Winning UGLY

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Iowa defensive end Nate Meier attempts to sack Nebraska quarterback Tommy Armstrong, Jr. during the Iowa-Nebraska game at Memorial Stadium on Friday, Nov. 27, 2015. The Hawkeyes defeated the Cornhuskers, 28-20, to finish off a perfect regular season. (The Daily Iowan/Margaret Kispert)

Iowa’s win over Nebraska was ugly, but that’s favored the Hawkeyes this season.

By Jordan Hansen |  [email protected]

LINCOLN, Nebraska — On a cold, dreary day, it shouldn’t come as much of a surprise Iowa’s Nov. 27 win over Nebraska was a defensive, sometimes ugly, and sloppy game.

The teams combined for 5 turnovers, nearly 150 yards of penalty yardage, and a general ineptitude converting downs. Iowa was 0-for-9 on third down while Nebraska gave up the ball twice after failing to convert on fourth.

“There were ups and downs throughout the game,” Iowa wide receiver Tevaun Smith said. “There were times where we played a bit sloppy, but we did whatever we had to do to execute on offense.”

The team did execute enough to win, of course, but it wasn’t always the easiest thing to watch. Iowa’s haters have said all season the team doesn’t put enough style points on the board — they’re right.

Look at Iowa’s first six drives: punt, punt, punt, touchdown, fumble, punt. At the end of the game, things were equally as ugly for Nebraska. Its last five drives saw two picks, one turnover on downs, and a punt.

These type of games, however, have favored head coach Kirk Ferentz and Company all season.

“I just feel like this is how we’ve had to win games all season,” linebacker Cole Fisher said. “There haven’t been very many games this year where we’ve been able to sit back and relax in the fourth quarter. Every game has been a tough, hard-nosed contest.”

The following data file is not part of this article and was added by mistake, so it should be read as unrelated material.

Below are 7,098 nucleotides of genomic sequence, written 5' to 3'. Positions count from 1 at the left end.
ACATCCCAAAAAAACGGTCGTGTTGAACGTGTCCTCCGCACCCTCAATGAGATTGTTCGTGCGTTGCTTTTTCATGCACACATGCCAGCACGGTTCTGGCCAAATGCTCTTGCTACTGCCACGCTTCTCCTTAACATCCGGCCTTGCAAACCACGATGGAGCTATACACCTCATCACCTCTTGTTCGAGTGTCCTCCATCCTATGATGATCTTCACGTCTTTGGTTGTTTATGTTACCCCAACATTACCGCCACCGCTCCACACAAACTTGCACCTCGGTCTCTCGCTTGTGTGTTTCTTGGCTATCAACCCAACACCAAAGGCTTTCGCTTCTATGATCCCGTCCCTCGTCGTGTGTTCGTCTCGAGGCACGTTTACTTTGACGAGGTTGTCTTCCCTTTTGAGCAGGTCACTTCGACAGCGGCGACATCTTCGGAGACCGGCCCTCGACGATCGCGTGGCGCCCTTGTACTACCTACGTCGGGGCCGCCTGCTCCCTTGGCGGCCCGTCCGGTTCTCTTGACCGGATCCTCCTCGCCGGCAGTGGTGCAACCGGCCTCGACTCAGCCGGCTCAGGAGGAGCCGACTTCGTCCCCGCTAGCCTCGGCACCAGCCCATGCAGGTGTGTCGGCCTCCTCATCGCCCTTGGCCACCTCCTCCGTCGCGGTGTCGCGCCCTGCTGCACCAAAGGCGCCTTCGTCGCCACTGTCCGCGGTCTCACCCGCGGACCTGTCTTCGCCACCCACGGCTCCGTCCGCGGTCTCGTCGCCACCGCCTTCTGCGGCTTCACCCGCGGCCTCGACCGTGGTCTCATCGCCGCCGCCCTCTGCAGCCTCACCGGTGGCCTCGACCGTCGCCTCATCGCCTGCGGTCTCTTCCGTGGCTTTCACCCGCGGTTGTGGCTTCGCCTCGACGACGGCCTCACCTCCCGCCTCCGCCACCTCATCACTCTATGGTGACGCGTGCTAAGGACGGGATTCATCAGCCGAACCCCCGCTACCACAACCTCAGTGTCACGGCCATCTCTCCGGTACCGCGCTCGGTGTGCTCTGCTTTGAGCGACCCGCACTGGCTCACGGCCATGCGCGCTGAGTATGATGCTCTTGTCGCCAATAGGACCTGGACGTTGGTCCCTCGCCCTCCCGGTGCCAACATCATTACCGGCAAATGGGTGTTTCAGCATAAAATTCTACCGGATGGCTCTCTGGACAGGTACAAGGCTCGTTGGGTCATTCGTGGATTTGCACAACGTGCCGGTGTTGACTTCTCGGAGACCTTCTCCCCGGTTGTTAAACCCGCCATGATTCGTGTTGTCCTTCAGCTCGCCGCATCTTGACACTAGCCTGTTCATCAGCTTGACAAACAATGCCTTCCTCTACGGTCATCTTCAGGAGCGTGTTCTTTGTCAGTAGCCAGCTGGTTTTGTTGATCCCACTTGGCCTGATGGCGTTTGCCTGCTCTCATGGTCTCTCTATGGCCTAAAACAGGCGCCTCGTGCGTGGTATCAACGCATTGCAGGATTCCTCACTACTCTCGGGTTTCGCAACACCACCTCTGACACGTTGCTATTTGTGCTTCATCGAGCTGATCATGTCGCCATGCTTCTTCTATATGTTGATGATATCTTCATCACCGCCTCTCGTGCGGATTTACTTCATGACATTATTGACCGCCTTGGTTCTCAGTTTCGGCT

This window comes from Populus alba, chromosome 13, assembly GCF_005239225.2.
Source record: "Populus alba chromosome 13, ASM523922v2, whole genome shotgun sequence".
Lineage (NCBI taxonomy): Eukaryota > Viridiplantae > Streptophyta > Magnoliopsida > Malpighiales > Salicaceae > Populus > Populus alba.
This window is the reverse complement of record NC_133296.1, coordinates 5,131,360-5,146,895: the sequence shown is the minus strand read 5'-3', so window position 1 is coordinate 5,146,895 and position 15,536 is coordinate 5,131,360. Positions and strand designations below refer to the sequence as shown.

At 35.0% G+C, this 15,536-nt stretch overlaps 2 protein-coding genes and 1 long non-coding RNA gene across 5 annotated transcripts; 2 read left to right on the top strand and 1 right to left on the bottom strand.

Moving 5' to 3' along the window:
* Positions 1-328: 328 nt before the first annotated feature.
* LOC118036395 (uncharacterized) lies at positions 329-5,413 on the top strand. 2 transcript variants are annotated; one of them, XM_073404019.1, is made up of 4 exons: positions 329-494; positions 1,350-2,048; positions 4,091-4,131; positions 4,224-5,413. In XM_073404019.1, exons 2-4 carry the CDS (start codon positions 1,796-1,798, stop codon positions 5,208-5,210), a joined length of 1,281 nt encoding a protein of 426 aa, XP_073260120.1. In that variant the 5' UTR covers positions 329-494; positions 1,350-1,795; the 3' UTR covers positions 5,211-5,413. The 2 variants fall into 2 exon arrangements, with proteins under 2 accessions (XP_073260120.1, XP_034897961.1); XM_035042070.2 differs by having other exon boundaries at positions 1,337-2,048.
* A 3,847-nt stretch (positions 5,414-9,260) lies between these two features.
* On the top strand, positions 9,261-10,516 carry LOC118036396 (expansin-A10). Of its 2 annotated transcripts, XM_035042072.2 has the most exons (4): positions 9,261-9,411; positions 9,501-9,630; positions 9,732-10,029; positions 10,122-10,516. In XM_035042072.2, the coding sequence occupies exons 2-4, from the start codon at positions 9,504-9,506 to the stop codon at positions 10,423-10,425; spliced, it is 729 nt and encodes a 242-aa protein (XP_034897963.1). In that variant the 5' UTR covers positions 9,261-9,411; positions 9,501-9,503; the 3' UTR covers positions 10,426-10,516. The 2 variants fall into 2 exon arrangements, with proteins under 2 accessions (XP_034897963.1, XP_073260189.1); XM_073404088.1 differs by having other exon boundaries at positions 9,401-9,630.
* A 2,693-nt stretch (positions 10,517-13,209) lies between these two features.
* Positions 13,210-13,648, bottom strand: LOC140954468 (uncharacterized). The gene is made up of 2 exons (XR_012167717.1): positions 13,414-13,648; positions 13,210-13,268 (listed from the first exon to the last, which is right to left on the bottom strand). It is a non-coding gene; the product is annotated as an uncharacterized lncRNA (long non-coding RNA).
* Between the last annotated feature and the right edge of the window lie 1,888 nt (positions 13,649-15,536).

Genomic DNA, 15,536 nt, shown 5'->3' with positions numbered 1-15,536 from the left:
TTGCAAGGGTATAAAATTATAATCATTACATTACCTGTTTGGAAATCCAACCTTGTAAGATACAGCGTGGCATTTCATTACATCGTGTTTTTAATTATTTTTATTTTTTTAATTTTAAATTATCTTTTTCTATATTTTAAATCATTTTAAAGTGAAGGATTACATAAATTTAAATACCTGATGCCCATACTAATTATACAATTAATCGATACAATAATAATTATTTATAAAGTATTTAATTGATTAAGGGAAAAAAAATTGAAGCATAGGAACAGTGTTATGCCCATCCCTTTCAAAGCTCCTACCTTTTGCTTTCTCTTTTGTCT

Strong defense has helped Iowa get these types of wins — the squad’s performance against Nebraska was no different.

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The Hawkeyes forced Tommy Armstrong Jr. into 4 interceptions and also limited the Husker running game to 3.6 yards per carry. Iowa knew coming into the game it would have to contain the dangerous quarterback. The Hawks did that and then some, making his life a living hell.

Putting pressure on Armstrong helped force him into mistakes. He threw the ball 45 times, completing just 25.

Iowa had just 97 yards passing but averaged a respectable 5.5 yards per carry, and two long Jordan Canzeri rushing touchdowns saved the day.

“They’re tough, a good defense, and we knew we we’re going to have to keep grinding against them,” Canzeri said. “We knew if we did that, eventually, those big plays would happen.”

Although the Hawkeye offense struggled, getting a bit of help from the defense on a day that the Hawkeyes punted the ball nine times was critical.

The simple fact of the matter is this: Iowa has been winning close games and doing it by playing to three of its strengths — defense, a solid running game, and an innate ability to limit mistakes.

“We’re not trying to be pretty, we’re trying to be productive,” Iowa head coach Kirk Ferentz said. “Football is not gymnastics — it’s a demanding sport, not trying to knock it  — but there are style points in gymnastics. Here, it’s about having one more point than your opponent.”

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